Conceived and directed by Bryan Tan, 'BluePrince' was written and compiled by Robin Loon who last did 《男男自语》that premiered at Singapore Arts Festival to rave reviews. Presented by the Substation and The Blue Statesmen, the play was performed by Oliver Chong who managed to hold the audience's interest in the entire play with just his expressive eyes, tone of voice, lighting and stage props.
Carefully set up, the stage was blanketed with hanging coils of Chinese incense and ambient red lighting. All about an artist and his thoughts, with many references to Kuo Pao Kun's works, a bit of an introspective thing going on about questioning the values and roles of an artist's work within the society. One day, the actor oddly wakes up in an electrical substation, with painfully bright stark white fluorescent tubes lit up to indicate the change of scene. He made it his home, and invited us to share his rather surreal dreams, and thoughts that controlled the electrical impulses.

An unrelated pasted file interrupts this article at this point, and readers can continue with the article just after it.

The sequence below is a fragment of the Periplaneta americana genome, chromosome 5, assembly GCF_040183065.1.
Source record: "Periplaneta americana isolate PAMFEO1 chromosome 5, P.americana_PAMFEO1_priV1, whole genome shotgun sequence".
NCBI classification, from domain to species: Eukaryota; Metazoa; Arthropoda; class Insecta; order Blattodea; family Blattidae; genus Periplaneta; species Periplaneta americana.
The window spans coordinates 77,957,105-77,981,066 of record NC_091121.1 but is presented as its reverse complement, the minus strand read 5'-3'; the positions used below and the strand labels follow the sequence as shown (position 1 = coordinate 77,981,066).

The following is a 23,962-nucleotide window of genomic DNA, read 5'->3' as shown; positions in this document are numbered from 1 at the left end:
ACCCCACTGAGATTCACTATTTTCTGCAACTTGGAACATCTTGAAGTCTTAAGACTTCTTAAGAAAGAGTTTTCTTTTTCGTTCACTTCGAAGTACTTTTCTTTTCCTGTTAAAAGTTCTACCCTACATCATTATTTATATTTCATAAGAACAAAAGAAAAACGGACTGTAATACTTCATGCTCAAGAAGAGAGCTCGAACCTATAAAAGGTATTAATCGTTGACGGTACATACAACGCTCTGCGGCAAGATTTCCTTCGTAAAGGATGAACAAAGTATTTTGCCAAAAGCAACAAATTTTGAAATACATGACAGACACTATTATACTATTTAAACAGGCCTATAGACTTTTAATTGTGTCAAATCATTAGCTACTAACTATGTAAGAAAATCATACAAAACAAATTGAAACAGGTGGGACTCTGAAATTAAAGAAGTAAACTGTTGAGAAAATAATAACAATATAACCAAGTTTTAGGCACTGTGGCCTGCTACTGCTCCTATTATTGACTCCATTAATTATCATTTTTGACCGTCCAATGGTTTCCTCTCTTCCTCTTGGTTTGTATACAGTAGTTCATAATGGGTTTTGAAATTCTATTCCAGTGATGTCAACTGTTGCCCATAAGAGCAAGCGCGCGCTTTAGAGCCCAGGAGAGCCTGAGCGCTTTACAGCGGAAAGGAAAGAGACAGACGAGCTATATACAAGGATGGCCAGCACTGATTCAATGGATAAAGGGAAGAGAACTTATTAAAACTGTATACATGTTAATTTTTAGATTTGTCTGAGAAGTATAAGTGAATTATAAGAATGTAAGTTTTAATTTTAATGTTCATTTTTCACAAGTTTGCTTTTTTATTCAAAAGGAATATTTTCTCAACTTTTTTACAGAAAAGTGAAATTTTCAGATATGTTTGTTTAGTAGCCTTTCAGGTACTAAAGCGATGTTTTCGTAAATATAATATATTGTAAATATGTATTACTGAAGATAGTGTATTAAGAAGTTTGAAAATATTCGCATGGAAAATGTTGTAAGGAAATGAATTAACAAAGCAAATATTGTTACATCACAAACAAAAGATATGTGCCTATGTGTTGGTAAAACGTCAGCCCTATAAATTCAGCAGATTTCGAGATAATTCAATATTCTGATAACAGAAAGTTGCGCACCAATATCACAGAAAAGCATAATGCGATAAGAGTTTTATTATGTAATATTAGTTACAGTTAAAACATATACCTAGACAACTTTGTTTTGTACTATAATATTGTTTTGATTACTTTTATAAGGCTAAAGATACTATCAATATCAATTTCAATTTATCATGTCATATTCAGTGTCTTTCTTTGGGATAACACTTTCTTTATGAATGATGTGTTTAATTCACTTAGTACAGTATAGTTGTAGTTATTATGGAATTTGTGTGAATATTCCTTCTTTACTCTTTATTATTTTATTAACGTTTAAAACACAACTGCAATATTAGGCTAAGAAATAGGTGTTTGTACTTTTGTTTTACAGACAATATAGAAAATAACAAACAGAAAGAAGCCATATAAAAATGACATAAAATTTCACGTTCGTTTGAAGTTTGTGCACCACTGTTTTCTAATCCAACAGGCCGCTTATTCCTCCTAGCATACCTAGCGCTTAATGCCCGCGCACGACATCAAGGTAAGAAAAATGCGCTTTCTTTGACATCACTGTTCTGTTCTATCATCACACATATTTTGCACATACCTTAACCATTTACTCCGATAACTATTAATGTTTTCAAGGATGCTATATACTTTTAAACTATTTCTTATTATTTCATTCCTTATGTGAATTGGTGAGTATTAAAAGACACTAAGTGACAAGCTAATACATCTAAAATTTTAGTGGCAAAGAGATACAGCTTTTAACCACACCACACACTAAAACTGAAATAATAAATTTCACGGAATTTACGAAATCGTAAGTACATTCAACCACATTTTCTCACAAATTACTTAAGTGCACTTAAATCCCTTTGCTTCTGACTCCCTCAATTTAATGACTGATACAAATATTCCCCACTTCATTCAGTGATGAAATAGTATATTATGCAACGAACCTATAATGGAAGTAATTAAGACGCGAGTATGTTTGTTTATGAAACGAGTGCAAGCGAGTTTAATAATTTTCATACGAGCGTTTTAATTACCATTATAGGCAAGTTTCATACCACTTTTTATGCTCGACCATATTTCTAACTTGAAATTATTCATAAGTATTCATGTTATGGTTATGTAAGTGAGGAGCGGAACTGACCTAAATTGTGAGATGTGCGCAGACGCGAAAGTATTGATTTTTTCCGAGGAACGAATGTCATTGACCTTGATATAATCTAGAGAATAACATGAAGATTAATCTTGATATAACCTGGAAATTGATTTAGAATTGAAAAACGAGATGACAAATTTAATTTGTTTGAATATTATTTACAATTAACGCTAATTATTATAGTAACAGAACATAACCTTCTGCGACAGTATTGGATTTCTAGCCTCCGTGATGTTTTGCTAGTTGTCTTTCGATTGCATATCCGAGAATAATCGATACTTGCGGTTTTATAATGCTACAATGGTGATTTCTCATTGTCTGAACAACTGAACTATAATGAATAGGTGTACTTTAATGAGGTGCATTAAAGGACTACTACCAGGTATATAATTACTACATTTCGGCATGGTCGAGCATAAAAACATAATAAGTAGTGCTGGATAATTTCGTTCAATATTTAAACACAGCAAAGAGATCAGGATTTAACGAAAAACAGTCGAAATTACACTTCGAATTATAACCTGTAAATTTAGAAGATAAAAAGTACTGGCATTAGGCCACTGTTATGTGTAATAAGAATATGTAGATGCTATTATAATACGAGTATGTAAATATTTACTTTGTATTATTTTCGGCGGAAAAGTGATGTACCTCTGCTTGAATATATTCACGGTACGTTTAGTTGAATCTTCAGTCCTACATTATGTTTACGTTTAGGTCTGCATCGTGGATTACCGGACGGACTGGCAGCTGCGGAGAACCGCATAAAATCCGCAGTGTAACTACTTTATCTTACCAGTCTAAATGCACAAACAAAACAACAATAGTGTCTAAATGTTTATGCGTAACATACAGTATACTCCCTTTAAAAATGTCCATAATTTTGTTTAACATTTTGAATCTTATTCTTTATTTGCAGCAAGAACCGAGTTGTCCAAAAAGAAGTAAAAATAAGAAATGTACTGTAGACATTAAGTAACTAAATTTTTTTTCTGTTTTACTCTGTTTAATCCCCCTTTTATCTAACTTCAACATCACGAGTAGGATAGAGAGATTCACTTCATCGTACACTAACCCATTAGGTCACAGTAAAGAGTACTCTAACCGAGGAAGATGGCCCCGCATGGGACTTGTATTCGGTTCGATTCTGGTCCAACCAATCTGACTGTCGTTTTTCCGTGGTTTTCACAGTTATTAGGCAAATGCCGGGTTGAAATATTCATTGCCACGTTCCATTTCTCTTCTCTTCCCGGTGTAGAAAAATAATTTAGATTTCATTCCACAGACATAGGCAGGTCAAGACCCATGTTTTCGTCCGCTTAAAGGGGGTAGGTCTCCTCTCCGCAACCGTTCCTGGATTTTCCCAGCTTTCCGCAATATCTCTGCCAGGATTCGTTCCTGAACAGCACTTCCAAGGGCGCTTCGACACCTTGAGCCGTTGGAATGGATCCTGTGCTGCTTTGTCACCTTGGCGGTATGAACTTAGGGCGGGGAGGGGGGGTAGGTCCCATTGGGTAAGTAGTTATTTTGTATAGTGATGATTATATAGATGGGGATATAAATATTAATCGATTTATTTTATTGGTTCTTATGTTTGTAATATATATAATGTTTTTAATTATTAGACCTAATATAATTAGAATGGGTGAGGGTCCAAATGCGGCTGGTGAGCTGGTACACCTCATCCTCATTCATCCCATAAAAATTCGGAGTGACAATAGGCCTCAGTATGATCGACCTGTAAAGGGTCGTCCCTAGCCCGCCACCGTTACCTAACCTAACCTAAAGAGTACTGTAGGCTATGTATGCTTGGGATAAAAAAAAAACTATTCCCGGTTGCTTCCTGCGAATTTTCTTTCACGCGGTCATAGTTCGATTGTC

This month celebrates the works and vision of theatre frontman Kuo Pao Kun and also his wife, leading pioneer Singapore ballet dancer Goh Lay Kuan. I'm not really sure how familiar we ought to be with Kuo Pao Kun's plays before watching 'BluePrince'. Frankly, there were many specific references to known plays, and I don't know them. I only caught some of them without full understanding- 'Day I Met The Prince', 'The Coffin Is Too Big For The Hole', 'Mama Looking For Her Cat', and 'The Little White Sailing Boat'...perhaps, et cetera.
Mid-way through when the play switched to a background of Chinese narrative, I was totally lost. Never mind me. My entire row of friends all had this look of 'huh' on their faces. From what I understood about the narration that also used poems, they were relevant to the actor's not-lengthy lines. So subtitles would have been nice, like really nice. It was right at this juncture that we heard thunder and the heavy fall of the rain. We actually thought it was part of the dialogue, sound effects and mood settings. But after a while, we realized that the sounds were for real. Heh.